August 19, 2016

One Year After Charlie Hebdo incident

Thiha Zaw
(Nay Pyi Taw)

The seventh January, 2016 was the anniversary of the attack of Charlie Hebdo magazine in Paris, France by gun men. When we looked one year back at France and its people, more loss of lives, misery and sorrow were still there. Just before the end of previous year on November 13rd, gun men and suicide bombers were at large at various places of Paris. Restaurants, stadium and concert hall were attacked systematically killing as many as 130 innocent victims including foreigners. The November massacre made the Charlie Hebdo incident a trifle one. What kind of disasters and terror will happen Paris in this year will be a difficult and bone chilling question.
Paris is not alone. In Calais on the French side of Eurotunnel where there are many temporary shelters for the migrant people, truckers entering Eurotunnel were forced to cooperate by the migrants who want to enter the United Kingdom secretly inside their trucks. These truckers were threatened and attacked if they did not cooperate with those migrants. In Germany, there were sexual assaults on the women in the new-year eve where many of the attackers were from the migrant camps. That made the political life of Chancellor Merkel and her pro-migrant policy very difficult. In Austria and Hungary, new border fencings were erected. Even in Denmark where human rights is the top priority in its domestic and foreign policy, lawmakers are intensely debating whether they should control or seize the money more than 1,500 US$ and precious jewelry items from those who seek political asylum. That is something we have never thought about a civilized European country will do one year ago. Europe is now full of tensions, debates, arguments and counter arguments. Taking into account that Europe is the origin of two deadly world wars, the path of migrants is the sparkling points of these wars and the historical events can repeat its perpetual cycles; this is not a good time to take it easy and let things go by naturally.
The 21st century is the knowledge age. Technology and media are important part of our lives. Media is often quoted as the fourth pillar of the state in parallel with executive, legislative and judicial pillars. The main duties of the media are to inform, to educate and to entertain. Media is responsible for the dissemination of information among the public as to what is happening around the world, in our country and society. Another duty is to educate the public about the etiquette, conduct and discipline for everybody to live in harmony without endangering the welfare of other people or society. Another duty is to entertain the public to get away from the everyday hassles.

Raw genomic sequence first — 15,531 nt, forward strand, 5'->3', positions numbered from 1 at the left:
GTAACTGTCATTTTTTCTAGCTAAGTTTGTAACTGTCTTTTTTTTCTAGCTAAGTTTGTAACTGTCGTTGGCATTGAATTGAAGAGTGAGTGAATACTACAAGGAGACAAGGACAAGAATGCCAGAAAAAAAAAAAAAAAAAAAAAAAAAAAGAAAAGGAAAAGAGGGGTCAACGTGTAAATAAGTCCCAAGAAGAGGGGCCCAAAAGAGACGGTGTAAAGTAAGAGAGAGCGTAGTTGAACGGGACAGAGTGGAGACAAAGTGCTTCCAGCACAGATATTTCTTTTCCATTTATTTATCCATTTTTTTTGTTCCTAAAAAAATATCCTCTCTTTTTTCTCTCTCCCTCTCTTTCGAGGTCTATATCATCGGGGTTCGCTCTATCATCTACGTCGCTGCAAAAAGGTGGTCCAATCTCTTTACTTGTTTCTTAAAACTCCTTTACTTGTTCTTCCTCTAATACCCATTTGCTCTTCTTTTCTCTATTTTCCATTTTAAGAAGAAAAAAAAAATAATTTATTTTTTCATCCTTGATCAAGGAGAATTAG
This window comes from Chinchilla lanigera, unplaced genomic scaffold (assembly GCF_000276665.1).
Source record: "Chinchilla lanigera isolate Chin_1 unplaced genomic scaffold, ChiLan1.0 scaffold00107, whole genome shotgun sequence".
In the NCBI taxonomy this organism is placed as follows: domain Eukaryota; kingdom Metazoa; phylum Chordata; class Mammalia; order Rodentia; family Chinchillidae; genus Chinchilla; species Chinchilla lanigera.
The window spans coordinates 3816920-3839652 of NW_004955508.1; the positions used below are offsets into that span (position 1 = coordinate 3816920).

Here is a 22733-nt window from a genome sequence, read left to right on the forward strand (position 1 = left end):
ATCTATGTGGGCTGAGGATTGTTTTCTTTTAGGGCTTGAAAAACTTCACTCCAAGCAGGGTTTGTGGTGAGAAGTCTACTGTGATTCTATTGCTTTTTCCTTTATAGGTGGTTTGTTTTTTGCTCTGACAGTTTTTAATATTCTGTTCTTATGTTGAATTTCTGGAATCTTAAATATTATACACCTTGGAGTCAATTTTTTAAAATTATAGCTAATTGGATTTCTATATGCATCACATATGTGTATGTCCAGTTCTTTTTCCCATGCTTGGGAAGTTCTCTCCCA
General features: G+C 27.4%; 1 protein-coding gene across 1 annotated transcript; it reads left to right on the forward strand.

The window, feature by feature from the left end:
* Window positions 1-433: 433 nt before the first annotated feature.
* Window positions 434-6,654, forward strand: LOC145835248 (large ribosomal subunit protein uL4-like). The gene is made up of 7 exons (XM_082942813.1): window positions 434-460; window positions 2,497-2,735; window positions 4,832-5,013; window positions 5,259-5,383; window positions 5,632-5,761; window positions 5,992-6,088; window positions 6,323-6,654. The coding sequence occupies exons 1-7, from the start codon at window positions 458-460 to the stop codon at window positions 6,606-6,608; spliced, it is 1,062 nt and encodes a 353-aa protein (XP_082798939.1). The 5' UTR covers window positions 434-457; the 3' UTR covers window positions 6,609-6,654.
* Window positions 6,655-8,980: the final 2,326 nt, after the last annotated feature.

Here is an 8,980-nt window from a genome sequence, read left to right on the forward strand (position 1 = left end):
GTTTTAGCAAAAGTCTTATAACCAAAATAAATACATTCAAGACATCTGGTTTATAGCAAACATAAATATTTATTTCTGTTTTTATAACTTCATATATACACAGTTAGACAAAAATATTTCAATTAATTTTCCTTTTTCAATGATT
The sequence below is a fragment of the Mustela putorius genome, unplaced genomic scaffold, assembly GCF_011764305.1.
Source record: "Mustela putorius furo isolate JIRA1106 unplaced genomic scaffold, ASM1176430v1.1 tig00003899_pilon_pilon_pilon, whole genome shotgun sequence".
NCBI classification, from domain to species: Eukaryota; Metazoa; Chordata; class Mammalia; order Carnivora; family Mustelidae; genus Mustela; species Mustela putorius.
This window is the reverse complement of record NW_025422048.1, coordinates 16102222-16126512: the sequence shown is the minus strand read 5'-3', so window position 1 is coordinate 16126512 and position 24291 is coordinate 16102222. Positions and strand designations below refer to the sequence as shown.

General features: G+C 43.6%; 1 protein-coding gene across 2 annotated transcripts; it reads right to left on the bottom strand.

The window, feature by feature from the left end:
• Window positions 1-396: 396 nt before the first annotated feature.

As far as I know I don’t see any positive points in the cartoon about Prophet Mohammed in Charlie Hebdo magazine published on 19th September, 2012. It does not inform the public about any positive contribution. I don’t feel like it is either educating or entertaining. So what is the point of publishing that cartoon? Is it going to add something good about the mankind, France and its people or any democratic society? I guess it is something like putting a kind of poison into the society. The people of the Charlie Hebdo magazine can argue that the freedom of expression is the inherent right of everyone on the earth and they have the right to exercise it.
But the article (29) (b) of the United Nations Universal Declaration of Human Rights (UDHR) states that: “In the exercise of his rights and freedoms, everyone shall be subject only to such limitations as are determined by law solely for the purpose of securing due recognition and respect for the rights and freedoms of others and of meeting the just requirements of morality, public order and the general welfare in a democratic society.”  So the question is “Are those cartoons in accordance with UDHR article (29) (b)?
It is very hard to deny that the bloodsheds in Paris in 2015 are just the act of terrorists and not really related to the Charlie Hebdo publications. However according, to the poll done among Parisians in January 2015, 42 % of the respondents approved that these cartoons should not have been published and those responsible should have thought thoroughly about the consequences before publishing.